Apple Organizational Culture – Secrecy and Maximum Benefit from Human Resources

Apple Organizational CultureCorporate culture of Apple plays an important role in efficiently maintaining its operations in the global scale with 132,000 full-time equivalent employees.[1] Apple organizational culture used to have a reputation of being harsh, demanding and intimidating under the leadership of founder and late CEO Steve Jobs. However, it can be argued that since assuming the top leadership in 2011, Tim Cook has invested considerable efforts towards ‘humanising’ the brand. Specifically, unlike his predecessor, Tim Cook has spoken out about human rights, privacy, immigration reform and environmental issues.[2]

Apple organizational culture integrates the following three important features:

 

1. Creativity and innovativeness. Apple pursues the business strategy of product differentiation with the focus on the design and functionality of products and services. An effective implementation of this strategy in practice requires a high level of creativity and innovativeness from employees at all levels. Accordingly, in order to encourage their employees to be more creative and innovative, the company attempts to develop relevant working environment. Creative design of Apple Campus, informal dress codes and creatively designed working space can be mentioned to illustrate this point.

 

2. Working under pressure. Ability to work under pressure is a must-have skill for Apple employees at all levels. Most projects have strict and challenging deadlines and working long hours is a norm in the company. CEO Tim Cook sets example in terms of his loyalty to the company and working long hours. He is known for sending emails to employees at 4:30 am. Moreover, Sunday is a work night for many managers at Apple because of the executive meeting the next day.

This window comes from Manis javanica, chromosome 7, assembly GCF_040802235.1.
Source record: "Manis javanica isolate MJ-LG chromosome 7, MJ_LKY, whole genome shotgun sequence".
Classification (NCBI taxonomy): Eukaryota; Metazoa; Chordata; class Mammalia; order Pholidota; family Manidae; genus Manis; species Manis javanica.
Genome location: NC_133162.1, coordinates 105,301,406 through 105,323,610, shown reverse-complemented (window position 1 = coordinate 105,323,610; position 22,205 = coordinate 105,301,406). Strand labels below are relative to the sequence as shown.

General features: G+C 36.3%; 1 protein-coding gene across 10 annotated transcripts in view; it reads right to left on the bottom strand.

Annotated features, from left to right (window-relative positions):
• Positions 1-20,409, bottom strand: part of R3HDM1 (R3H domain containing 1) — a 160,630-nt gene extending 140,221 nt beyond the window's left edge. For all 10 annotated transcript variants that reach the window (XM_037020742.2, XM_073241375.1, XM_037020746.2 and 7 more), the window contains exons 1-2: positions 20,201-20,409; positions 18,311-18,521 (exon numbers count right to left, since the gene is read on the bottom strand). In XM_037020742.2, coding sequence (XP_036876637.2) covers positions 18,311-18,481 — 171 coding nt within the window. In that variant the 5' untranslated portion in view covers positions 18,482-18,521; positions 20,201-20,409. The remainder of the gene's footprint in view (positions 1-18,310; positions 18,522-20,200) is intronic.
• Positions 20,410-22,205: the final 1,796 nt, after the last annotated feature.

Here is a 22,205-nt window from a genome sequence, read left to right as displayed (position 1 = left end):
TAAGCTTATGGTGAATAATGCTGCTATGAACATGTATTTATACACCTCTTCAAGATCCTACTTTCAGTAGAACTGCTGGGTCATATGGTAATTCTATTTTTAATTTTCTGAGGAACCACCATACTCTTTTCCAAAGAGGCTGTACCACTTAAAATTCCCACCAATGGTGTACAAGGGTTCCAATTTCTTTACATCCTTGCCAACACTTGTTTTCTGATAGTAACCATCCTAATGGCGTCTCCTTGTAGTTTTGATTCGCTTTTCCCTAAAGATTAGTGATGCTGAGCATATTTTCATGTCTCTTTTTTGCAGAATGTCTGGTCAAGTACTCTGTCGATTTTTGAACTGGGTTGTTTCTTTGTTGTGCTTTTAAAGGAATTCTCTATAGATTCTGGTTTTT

3. A high level of secrecy. High level of secrecy is an important feature of Apple organizational culture. It has been noted that “Apple engineers, even senior engineers, have no idea what a final Apple product will look like until it is launched. The people who work on the software have no idea what the hardware is like, and the hardware guys have no idea of the software”[3]

 

4. Focus on diversity and inclusion. Apple attempts to integrate diversity and inclusion as a cornerstone of its organizational culture. The multinational technology company has a post of vice president for diversity and inclusion, currently held by Christie Smith.

 

Apple Inc Report contains a full analysis of Apple organizational culture. The report illustrates the application of the major analytical strategic frameworks in business studies such as SWOT, PESTEL, Porter’s Five Forces, Value Chain analysis, Ansoff Matrix and McKinsey 7S Model on Apple. Moreover, the report contains analyses of Apple leadership, organizational structure and business strategy. The report also comprises discussions of Apple marketing strategy, ecosystem and addresses issues of corporate social responsibility.

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[1] Annual Report (2018) Apple Inc.

[2] Dormehl, L. (2018) “Tim Cook vs. Steve Jobs: Who is Apple’s best CEO ever?” Cult of Mac, Available at: https://www.cultofmac.com/543227/tim-cook-vs-steve-jobs/

[3] Hattersley, L. (2016) “What is it really like to work for Apple: Surprising tales from inside Cupertino and the Apple Store” MacWorld, Available at: http://www.macworld.co.uk/feature/apple/what-is-it-really-like-work-for-apple-3600678/